An abandoned Võru railway station echos with the memories of the deported and the refugees.
The art project “Station Talks” has been created by film director Anna Hints on the basis on Unitas Foundation's Kogu Me Lugu (“Collect Our Story” or “Our Entire Story”) initiative, which collects and shares stories of Estonian families under German and Soviet occupation.
“In the course of the year I interviewed 50 people, who were either deported or had to leave Estonia to avoid deportation, for the Kogu Me Lugu project,” Hints said. “My wish is that projects like “Station Talks” make viewers think about how buildings like the Võru railway station function as places where our collective memories are stored. I believe the stories help us understand our families and the patterns of behavior we exhibit a bit better,” she added.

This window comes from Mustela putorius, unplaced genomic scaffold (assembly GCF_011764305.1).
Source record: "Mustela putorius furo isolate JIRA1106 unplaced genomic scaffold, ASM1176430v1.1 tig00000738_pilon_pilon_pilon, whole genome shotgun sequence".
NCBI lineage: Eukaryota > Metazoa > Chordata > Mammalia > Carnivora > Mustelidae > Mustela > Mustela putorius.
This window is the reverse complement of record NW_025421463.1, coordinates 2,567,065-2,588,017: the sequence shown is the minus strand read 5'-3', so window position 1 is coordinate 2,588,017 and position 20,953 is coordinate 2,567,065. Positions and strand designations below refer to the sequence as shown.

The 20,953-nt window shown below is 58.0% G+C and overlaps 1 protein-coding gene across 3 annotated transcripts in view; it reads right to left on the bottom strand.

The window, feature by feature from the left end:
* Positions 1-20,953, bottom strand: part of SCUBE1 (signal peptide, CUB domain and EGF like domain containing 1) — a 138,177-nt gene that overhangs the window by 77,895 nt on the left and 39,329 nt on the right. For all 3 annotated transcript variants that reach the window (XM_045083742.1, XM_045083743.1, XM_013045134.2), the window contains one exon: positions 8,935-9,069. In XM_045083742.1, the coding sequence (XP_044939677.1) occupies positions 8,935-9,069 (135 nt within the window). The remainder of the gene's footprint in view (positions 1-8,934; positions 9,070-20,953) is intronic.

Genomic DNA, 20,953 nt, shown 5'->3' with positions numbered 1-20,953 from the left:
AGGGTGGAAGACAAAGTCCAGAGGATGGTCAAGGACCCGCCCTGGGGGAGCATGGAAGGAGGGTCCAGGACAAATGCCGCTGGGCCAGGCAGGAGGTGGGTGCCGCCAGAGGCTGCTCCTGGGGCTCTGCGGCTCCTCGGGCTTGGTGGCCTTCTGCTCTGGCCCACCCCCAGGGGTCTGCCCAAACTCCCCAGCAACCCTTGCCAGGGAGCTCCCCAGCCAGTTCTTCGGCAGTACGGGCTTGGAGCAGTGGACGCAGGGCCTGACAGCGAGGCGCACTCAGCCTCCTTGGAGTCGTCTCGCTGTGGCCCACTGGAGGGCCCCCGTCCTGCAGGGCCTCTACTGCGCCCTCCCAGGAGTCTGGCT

The installation, which is part of Kilometer of Sculpture international open air art festival, will be opened from 12:00-20:00 from July 4-26.
The festival, held in Võru throughout July, takes place in a different Estonian town each year and aims to introduce a new model for displaying and consuming modern art in Estonia, to narrow the gap between the field of contemporary art and the general public in Estonia and to invest in regional development.
Kogu Me Lugu is an Estonian oral history initiative to record family stories through text materials, photos and audio-visual storytelling. These stories are then used to study, analyze, teach and raise awareness of the German and Soviet occupation regimes, their crimes against humanity and violations of human freedoms.
The video material is stored in the National Archives of Estonia, and the stories of the Estonian exile communities are additionally stored in the Stanford University Libraries.
Editor: M. Oll